Sunday, February 16, 2014

President George W. Bush at NRF

During my trip to New York last month, I got a lot done, with a mass at St. Patrick's Cathedral and a trip to the World Trade Center as two highlights.  But among those experiences was one more that really struck me, and that was seeing President George W. Bush provide the keynote speech for the National Retail Federation conference.

I know Bush is a lightening rod personality for many, and in certain camps he's downright hated.  However, I have always been a fan of his, and while I have disagreed with some of his decision making, I greatly admire him as a leader, war-time President, and a man.  

Since I am a fan, I made sure that I was a much up front for entering the speech hall as possible, so I got there 45 minutes before opening.  Much to my chagrin, I was late, as there were already 300-400 people ahead of me.  But, upon entering the hall when they finally released us, I was able to quicken my pace, navigate the crowd, and made my way up front; three rows away from center stage.  

I was surprised to see very little overt security.  I saw only two clear Secret Service agents, both posted on the stage.  Beyond that, there were no uniformed security, no metal detectors, no bag searches, no anything.  There was just a wide area around the stage that was blocked off.  That was it that I could see.  That was really shocking to me, especially considering that a good part of the Middle East would want nothing more than to see George W. Bush dead.  While I know there had to be more security behind the scenes that I just didn't see, it was still very unsettling to be so close to a man so hated by so many.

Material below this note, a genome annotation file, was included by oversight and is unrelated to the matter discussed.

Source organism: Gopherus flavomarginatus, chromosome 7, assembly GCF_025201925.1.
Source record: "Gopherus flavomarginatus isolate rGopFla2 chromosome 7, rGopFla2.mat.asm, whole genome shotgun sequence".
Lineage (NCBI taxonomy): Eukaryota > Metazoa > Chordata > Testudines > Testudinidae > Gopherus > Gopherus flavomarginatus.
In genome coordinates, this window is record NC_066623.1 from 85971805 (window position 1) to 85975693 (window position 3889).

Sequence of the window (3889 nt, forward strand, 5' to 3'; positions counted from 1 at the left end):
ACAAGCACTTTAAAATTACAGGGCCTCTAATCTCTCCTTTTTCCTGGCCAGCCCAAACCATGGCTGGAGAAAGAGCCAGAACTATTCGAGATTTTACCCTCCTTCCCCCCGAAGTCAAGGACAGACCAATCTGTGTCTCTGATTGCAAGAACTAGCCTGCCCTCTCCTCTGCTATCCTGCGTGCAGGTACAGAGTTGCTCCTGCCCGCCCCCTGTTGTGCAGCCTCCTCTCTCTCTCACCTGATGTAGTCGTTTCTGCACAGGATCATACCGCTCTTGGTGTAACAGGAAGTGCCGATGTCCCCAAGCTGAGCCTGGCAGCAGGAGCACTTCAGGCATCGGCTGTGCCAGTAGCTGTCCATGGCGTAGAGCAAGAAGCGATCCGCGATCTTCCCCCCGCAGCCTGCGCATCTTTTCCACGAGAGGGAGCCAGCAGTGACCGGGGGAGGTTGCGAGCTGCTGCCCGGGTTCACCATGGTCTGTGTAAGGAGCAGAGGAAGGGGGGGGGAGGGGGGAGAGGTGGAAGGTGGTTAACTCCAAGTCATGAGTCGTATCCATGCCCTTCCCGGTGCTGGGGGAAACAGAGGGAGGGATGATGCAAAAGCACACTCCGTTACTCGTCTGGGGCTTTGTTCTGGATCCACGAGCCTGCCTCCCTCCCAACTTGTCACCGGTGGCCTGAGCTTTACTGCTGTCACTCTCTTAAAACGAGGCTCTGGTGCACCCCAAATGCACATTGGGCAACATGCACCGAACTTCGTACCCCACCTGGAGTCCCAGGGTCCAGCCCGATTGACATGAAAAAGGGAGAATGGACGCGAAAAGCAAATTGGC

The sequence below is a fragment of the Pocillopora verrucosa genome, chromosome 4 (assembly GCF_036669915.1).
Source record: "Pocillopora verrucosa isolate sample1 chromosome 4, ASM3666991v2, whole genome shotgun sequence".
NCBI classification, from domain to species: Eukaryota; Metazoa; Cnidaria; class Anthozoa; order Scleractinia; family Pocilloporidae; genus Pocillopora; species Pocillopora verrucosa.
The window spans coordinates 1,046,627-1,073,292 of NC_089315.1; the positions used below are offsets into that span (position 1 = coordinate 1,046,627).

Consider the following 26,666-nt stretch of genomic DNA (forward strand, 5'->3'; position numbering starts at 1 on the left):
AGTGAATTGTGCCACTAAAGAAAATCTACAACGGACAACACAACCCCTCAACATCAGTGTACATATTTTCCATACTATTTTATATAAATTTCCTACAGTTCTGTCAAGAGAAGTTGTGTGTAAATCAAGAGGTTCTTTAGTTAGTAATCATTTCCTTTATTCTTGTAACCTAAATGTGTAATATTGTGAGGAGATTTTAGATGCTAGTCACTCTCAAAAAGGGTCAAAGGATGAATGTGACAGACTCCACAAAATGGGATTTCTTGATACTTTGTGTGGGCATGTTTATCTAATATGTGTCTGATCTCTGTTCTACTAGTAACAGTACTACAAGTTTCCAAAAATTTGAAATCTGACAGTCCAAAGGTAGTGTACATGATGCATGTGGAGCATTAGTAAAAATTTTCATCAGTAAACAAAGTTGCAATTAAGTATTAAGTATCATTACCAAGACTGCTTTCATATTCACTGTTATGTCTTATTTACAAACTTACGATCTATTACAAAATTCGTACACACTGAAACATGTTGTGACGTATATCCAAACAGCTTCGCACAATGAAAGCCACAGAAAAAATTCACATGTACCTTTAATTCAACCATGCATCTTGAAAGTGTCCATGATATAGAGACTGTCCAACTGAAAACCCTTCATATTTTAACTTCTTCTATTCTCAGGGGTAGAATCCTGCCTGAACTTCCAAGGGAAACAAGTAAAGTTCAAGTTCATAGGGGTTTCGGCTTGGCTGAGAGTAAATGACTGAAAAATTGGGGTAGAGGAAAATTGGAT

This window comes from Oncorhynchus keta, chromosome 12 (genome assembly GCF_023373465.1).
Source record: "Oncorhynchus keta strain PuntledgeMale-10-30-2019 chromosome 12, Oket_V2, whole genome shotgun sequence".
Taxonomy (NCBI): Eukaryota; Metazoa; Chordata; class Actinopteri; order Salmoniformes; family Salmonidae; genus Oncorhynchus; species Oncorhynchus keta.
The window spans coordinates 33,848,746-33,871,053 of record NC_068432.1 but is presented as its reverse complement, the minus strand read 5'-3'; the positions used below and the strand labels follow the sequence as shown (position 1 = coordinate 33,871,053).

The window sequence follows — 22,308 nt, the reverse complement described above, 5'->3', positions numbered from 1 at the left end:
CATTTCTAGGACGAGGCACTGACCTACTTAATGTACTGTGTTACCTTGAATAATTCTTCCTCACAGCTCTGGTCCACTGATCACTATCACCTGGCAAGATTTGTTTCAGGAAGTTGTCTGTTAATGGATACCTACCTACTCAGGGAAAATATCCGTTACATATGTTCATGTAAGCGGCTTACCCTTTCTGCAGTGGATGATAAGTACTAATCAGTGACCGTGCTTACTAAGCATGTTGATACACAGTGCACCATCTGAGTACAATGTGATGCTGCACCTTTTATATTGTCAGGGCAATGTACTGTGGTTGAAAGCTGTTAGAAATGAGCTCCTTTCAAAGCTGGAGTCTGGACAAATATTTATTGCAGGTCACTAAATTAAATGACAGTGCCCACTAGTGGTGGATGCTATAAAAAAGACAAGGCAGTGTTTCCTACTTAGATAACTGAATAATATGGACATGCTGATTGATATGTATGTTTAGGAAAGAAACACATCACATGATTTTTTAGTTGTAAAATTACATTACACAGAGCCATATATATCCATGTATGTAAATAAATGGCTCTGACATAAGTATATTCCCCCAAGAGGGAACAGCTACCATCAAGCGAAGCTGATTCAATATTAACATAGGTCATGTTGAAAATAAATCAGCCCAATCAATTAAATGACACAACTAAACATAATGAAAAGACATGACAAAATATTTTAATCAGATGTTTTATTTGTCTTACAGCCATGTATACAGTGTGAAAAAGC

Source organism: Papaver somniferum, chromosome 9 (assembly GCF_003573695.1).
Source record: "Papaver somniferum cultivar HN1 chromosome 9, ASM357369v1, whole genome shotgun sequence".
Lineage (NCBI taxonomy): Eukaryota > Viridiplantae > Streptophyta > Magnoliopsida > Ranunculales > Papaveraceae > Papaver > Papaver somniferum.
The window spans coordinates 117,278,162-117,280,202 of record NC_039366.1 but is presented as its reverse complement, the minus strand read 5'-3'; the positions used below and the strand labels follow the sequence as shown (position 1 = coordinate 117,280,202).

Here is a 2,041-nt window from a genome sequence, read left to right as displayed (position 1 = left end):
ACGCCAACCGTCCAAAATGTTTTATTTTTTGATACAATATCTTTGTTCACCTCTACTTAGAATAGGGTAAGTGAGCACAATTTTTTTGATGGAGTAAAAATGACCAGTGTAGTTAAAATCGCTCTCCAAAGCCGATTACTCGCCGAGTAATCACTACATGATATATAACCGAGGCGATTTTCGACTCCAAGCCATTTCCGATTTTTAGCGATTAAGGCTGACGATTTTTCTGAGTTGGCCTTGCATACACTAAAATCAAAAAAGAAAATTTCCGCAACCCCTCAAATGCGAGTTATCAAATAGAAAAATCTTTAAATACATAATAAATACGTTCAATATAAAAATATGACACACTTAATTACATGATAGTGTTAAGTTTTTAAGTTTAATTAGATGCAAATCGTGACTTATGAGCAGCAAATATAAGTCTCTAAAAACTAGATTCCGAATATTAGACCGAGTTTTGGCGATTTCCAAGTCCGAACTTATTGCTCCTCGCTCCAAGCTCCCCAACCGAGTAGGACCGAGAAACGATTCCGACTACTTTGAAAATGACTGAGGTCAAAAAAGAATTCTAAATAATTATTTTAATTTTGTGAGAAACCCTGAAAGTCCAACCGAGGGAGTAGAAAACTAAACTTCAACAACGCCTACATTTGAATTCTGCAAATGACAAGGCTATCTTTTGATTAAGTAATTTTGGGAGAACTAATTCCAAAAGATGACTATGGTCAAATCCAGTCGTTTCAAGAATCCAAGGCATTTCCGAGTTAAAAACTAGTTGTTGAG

Given the vitriol around him, I wondered how he'd be received, and that was quickly answered with a sizable standing ovation at his introduction and entry onto the stage.

The speech was less of a speech and more of a moderated conversation.  In it, the President conveyed a lot of the stories that made up his book (well worth the read), but expressed them in a less formal, less Presidential manner.  He came across as a man that was very comfortable in his own skin, one that understood the magnitude of what the Presidency means, and one that very deeply and very personally cares for our armed forces.  

The highlight of the speech was a conversation about his Presidency, and how it will be viewed by history.  And in talking about it, Bush showed a lot of candor.  I'm paraphrasing, but it went something like this,"People tell me all the time 'You need to do this or that to protect your legacy.'  My legacy?  There is NOTHING I can do right now to modify how history will judge me.  That will occur many years after I'm gone.  And I hope that at that time they will fell I did a good job.  But I know that what I did do is the best job that I knew to do."

Overall, he came across as a man at peace with what he's done, and one that needs no affirmations from anything or anyone.  Just thoughtful, quiet, and confident.  Funny, too.

I was curious how the crowd would react at the end, and the ovation was larger than the one that greeted him.  

There's a internet meme out there that kind of sums it up:

Judging by the ovation, I wasn't alone in that sentiment

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